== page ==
Coming in just short of achieving a record sixth term in the legislature hasn’t slowed down former Thebacha MLA Michael Miltenberger’s work on his portfolios of choice.
The outgoing minister of Environment and Natural Resources has set up his own one-man consulting company based out of Fort Smith.
Under the business name North Raven, Miltenberger is still working alongside the GNWT’s top negotiator Merrell-Ann Phare on the transboundary water file, and sharing ideas with the new Liberal government on ways to improve land claims and protected areas negotiations.
“With the new government, it’s like a renaissance,” Miltenberger says. “So I’m doing what I can, chit-chatting with the federal government, meeting with folks.”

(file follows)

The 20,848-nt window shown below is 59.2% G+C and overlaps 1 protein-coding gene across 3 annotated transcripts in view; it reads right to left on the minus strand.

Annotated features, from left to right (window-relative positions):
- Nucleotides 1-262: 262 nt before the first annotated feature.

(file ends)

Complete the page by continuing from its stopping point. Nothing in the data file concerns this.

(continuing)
Although Dave Ramsay’s defeat by newcomer Kieron Testart was perhaps the most unexpected outcome on election night, the former ITI and Justice minister seems to have hit the post-political ground running.
“It was shocking. I didn’t see it coming but I had to get over it quickly. I’ve got a family to support and a life to live,” he says.
He’s set up a consulting company, Ramsay Consulting Services, or RCS Ltd., and has “a couple clients already.”
“It’s mostly around mining and oil and gas,” he says, adding that he’s planning to work with both First Nations groups and industry folks in the Yukon and Nunavut as well as in the NWT. “Right now things are pretty flat, but there are some opportunities; bring the right people together and we can make things happens.”
“In my former role as minister, growing the economy was my focus. In the new role I’m also trying to get some investment into the economy.”